SRIYANI PEIRIS' v.
COURT OF APPEAL.
P. S. DE SILVA. J. (PRESIDENT) AND GOONEWARDENA. J.
D.C. MOUNT LAVINIA 579/ED.
CA 415/80 (F).
MARCH 11 AND 12. 1986.
Landlord and tenant-Rent Act, No. 7 of 1972, section 22(1)(bb)-Tenancycommencing prior to date of operation of section 22(1 )(bb)-Notice-Does attornmentto new landlord create a new contract?
Where in a tenancy begun in 1965 the landlord informs the tenant to attorn to anew landlord in 1977 and the tenant in compliance attorns to the new landlord theresultant legal effect is . –
There is a termination of the tenancy under the original landlord.
A new tenancy is created from the date of attornment under the new landlord towhom the tenant attorns and pays rent.
Section 22(1)(bb) necessarily refers to the "current" landlord who institutes theaction for ejectment.
As the tenancy commenced under the "current" landlord who instituted the actionafter the operative date of the Rent Act namely after 01.03.1972, section 22(6) of the_Act applies and one year's notice is required to terminate the tenancy.
A notice of 6 months which was what had been given is insufficient to terminatethe tenancy and the action must fail.
Case referred to:
Fernando v. Wijesekera-(1969) 73 NLR 110.
APPEAL from judgment of the District Court of Mount Lavinia.
J. W. Subasinghe. P.C. with D. Ft. P. Goonetilake and Miss T. Keenavinna forplaintiff-appellant.
Faiz Mustapha with M. I. H. M. Sally and Suhaidtor defendant-respondent.
Cur. adv. vult.
May 16. 1986.
G. P. S. DE SILVA, J. (President, C/A)
The plaintiff instituted this action to eject her tenant, the defendant,from the premises in suit. The action was founded on section22(1 )(bb) of the Rent Act as amended. The section reads thus:
"Notwithstanding anything in any other law, no action orproceedings for the ejectment of the tenant of any premises thestandard rent (determined under section 4) of which for a monthdoes not exceed one hundred rupees shall be instituted in orentertained by any court, unless where-such premises, beingpremises which have been let to the tenant prior to the date of thecommencement of this Act, are in the, opinion of the court,reasonably required for occupation as a residence for the landlord orany member of the family of the landlord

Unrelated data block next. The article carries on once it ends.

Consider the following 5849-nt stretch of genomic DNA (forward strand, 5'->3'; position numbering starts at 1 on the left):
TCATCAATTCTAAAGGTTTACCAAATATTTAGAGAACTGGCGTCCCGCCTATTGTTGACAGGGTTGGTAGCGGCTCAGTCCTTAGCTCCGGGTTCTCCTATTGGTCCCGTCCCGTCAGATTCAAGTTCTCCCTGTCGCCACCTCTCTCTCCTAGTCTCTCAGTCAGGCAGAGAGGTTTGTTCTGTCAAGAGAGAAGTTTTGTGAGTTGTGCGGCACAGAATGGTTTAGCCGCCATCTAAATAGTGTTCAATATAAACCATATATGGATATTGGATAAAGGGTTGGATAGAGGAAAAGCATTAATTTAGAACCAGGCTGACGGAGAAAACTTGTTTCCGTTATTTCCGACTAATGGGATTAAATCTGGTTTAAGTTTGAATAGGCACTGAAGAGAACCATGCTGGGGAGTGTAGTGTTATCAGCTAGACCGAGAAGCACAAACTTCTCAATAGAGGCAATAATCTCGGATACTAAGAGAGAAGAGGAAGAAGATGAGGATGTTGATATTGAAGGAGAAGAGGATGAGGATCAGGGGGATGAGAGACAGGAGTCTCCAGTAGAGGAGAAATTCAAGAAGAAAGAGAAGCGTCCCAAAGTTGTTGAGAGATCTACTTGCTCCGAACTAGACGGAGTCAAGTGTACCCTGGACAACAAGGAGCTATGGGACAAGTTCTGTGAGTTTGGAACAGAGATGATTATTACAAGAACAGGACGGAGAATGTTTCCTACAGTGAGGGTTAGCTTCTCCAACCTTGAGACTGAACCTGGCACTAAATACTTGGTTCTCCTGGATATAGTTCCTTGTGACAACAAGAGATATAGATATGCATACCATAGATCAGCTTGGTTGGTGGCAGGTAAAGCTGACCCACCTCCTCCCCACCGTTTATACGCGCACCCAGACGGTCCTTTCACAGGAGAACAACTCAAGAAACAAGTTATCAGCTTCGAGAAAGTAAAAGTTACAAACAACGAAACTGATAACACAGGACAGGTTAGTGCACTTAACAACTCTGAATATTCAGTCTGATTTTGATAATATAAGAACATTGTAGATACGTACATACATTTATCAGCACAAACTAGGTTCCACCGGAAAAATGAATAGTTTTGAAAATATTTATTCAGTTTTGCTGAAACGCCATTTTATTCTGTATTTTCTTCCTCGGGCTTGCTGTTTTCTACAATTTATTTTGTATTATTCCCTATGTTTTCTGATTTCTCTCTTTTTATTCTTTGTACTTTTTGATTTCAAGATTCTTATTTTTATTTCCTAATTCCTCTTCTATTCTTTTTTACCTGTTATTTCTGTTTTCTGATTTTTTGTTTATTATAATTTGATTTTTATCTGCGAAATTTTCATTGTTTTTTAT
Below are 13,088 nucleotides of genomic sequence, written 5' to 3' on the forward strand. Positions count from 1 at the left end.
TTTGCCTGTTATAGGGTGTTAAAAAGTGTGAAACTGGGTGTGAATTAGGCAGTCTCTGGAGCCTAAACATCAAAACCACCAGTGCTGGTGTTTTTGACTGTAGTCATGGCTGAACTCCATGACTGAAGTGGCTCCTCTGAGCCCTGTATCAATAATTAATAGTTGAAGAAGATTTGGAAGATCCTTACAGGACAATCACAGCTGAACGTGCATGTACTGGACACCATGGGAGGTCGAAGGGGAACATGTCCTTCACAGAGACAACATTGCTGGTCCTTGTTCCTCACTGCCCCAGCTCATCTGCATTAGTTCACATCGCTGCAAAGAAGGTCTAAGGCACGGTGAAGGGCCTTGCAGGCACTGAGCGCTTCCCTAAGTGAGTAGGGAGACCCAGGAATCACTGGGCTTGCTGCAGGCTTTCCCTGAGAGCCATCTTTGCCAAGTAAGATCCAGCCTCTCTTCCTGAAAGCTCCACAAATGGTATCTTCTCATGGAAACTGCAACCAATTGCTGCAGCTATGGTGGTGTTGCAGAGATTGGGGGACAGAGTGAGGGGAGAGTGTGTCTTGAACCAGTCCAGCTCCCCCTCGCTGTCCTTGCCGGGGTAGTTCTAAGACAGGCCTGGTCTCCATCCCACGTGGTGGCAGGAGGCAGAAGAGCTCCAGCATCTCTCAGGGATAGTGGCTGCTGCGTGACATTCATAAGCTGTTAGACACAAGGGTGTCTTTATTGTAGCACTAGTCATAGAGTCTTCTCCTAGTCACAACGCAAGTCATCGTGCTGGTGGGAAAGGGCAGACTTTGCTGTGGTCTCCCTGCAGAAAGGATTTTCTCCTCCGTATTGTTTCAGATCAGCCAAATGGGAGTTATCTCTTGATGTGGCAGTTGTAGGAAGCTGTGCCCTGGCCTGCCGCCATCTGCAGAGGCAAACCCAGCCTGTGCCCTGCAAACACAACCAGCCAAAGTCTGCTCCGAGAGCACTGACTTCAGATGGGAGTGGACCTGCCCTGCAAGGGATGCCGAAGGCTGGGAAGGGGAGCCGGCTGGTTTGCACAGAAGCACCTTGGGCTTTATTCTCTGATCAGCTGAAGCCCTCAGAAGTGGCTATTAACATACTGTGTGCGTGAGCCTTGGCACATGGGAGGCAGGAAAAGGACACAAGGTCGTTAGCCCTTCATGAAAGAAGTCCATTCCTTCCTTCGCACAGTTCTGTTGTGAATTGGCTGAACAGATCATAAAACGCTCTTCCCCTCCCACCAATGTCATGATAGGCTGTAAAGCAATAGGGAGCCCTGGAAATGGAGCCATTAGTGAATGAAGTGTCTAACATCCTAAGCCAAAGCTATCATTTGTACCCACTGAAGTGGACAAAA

The question that arises for decision on this appeal is whether thepremises in suit "have been let to the tenant prior to the date of thecommencement of this Act". The date of the commencement of theRent Act was 1st March 1972. The District Judge held that thepremises were let to the tenant after 1st March 1972 and since theplaintiff as the landlord has given only 6 months' notice (P4) and hadfailed to give one year's notice in writing of the termination of thetenancy as required by section 22(6) the notice (P4) was bad in lawand for that reason dismissed the plaintiff's action. The plaintiff hasnow preferred this appeal.
At the hearing before us it was not in dispute –
(a) that the standard rent of the premises for a month did notexceed Rs. 100;
(£>) that the defendant was the tenant of the plaintiff's father from1st November, 1965 to 30th September, 1977;
that the plaintiff became the landlord of the premises from 1stOctober, 1977;
that by letter dated 22.9.77 (R3) the plaintiff's father hadrequired the defendant to pay all "future rents” to the plaintiff.
It was also conceded before us that if the finding of the trial Judge thatthe premises were let after 1 st March 1 972 is correct, then the periodof the notice of termination of the tenancy was inadequate and theaction had to fail.